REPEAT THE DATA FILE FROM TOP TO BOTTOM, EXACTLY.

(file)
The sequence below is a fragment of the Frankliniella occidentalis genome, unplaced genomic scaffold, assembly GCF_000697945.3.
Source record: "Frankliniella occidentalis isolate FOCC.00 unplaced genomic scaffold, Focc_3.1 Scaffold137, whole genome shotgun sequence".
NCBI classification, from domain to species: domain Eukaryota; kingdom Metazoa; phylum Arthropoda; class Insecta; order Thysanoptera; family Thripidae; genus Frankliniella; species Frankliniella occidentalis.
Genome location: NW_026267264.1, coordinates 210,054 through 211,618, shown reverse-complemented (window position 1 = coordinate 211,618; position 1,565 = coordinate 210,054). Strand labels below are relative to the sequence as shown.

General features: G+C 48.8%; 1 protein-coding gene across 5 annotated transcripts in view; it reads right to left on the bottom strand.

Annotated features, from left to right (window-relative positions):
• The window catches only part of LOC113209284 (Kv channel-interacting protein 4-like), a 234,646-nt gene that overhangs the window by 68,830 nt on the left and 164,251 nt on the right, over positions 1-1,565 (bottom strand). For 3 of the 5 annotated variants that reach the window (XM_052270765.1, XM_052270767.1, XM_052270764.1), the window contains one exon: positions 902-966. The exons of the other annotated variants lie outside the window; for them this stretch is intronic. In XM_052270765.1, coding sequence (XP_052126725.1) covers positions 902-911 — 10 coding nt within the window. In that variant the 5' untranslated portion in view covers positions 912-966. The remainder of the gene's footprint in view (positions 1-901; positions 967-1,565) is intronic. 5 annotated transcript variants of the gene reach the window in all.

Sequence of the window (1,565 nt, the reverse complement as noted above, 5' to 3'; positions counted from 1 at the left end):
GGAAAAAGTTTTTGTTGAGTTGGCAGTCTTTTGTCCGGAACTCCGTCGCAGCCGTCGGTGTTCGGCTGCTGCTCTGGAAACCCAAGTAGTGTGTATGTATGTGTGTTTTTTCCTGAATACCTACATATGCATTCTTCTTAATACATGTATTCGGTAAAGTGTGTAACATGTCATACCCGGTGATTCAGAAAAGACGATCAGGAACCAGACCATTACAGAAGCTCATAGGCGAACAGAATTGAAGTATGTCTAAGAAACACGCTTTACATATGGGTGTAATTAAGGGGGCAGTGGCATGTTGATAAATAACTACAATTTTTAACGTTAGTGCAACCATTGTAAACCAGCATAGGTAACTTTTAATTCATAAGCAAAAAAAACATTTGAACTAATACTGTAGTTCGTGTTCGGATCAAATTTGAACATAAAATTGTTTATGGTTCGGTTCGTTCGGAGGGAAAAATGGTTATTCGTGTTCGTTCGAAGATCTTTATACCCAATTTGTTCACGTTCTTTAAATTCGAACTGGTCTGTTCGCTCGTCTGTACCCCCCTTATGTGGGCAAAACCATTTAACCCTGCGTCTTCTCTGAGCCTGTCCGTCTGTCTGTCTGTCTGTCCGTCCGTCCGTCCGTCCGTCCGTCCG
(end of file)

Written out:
The sequence below is a fragment of the Frankliniella occidentalis genome, unplaced genomic scaffold, assembly GCF_000697945.3.
Source record: "Frankliniella occidentalis isolate FOCC.00 unplaced genomic scaffold, Focc_3.1 Scaffold137, whole genome shotgun sequence".
NCBI classification, from domain to species: domain Eukaryota; kingdom Metazoa; phylum Arthropoda; class Insecta; order Thysanoptera; family Thripidae; genus Frankliniella; species Frankliniella occidentalis.
Genome location: NW_026267264.1, coordinates 210,054 through 211,618, shown reverse-complemented (window position 1 = coordinate 211,618; position 1,565 = coordinate 210,054). Strand labels below are relative to the sequence as shown.

General features: G+C 48.8%; 1 protein-coding gene across 5 annotated transcripts in view; it reads right to left on the bottom strand.

Annotated features, from left to right (window-relative positions):
• The window catches only part of LOC113209284 (Kv channel-interacting protein 4-like), a 234,646-nt gene that overhangs the window by 68,830 nt on the left and 164,251 nt on the right, over positions 1-1,565 (bottom strand). For 3 of the 5 annotated variants that reach the window (XM_052270765.1, XM_052270767.1, XM_052270764.1), the window contains one exon: positions 902-966. The exons of the other annotated variants lie outside the window; for them this stretch is intronic. In XM_052270765.1, coding sequence (XP_052126725.1) covers positions 902-911 — 10 coding nt within the window. In that variant the 5' untranslated portion in view covers positions 912-966. The remainder of the gene's footprint in view (positions 1-901; positions 967-1,565) is intronic. 5 annotated transcript variants of the gene reach the window in all.

Sequence of the window (1,565 nt, the reverse complement as noted above, 5' to 3'; positions counted from 1 at the left end):
GGAAAAAGTTTTTGTTGAGTTGGCAGTCTTTTGTCCGGAACTCCGTCGCAGCCGTCGGTGTTCGGCTGCTGCTCTGGAAACCCAAGTAGTGTGTATGTATGTGTGTTTTTTCCTGAATACCTACATATGCATTCTTCTTAATACATGTATTCGGTAAAGTGTGTAACATGTCATACCCGGTGATTCAGAAAAGACGATCAGGAACCAGACCATTACAGAAGCTCATAGGCGAACAGAATTGAAGTATGTCTAAGAAACACGCTTTACATATGGGTGTAATTAAGGGGGCAGTGGCATGTTGATAAATAACTACAATTTTTAACGTTAGTGCAACCATTGTAAACCAGCATAGGTAACTTTTAATTCATAAGCAAAAAAAACATTTGAACTAATACTGTAGTTCGTGTTCGGATCAAATTTGAACATAAAATTGTTTATGGTTCGGTTCGTTCGGAGGGAAAAATGGTTATTCGTGTTCGTTCGAAGATCTTTATACCCAATTTGTTCACGTTCTTTAAATTCGAACTGGTCTGTTCGCTCGTCTGTACCCCCCTTATGTGGGCAAAACCATTTAACCCTGCGTCTTCTCTGAGCCTGTCCGTCTGTCTGTCTGTCTGTCCGTCCGTCCGTCCGTCCGTCCGTCCG